Books are books whether we read them in a library or on a Kindle or iPad, but California laws are lagging when it comes to protecting reader privacy in the digital age. Tell Governor Brown to sign the Reader Privacy Act today, and ensure Californians don’t have to compromise their privacy when downloading electronic books, using online book services or even buying books from their local bookstore.
Reading choices reveal intimate facts about our lives—from our political and religious beliefs to our health concerns. Digital books and book services can paint an even more detailed picture—including books browsed but not read, particular pages viewed, how long spent on each page, and any electronic notes made by the reader. But while public library book records are protected from prying eyes, online and offline booksellers and other private digital services are not. And this difference is being exploited: a U.S. attorney demanded Amazon.com turn over book purchase records of 24,000 customers.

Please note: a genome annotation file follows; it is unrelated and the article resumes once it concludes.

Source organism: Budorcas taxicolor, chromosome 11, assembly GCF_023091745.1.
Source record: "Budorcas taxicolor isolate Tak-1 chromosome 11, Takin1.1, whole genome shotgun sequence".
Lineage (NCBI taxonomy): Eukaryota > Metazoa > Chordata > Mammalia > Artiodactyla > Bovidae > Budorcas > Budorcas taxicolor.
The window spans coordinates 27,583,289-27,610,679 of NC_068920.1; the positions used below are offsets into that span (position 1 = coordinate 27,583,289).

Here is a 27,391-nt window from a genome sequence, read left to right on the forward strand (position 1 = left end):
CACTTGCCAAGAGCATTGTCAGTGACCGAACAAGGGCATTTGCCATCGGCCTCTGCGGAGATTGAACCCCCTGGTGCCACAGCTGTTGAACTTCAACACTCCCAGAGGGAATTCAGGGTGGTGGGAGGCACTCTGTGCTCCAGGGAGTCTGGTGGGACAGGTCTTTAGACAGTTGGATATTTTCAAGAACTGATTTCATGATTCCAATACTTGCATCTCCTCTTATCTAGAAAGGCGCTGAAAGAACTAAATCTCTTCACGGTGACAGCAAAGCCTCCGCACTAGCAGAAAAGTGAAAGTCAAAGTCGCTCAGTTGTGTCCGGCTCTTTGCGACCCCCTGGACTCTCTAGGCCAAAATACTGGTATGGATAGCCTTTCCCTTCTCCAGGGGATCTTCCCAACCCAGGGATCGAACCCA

Without strong privacy protections, reading records can be increasingly targeted by government surveillance as well as in legal proceedings like divorce cases and custody battles.
The First Amendment of the U.S. Constitution and California’s state Constitution have strong legal protections for free speech and privacy for public library books. But when it comes our digital books and books sold by bookstores, the law is lagging behind. We need updated legal protections to safeguard our privacy in the digital age.
Please contact Governor Brown today and urge him to sign the Reader Privacy Bill into law, so Californians can feel comfortable buying books from online booksellers, reading e-books, and adopting new electronic book technology and even reading books the old fashioned way, all without worrying that their personal information will be unprotected.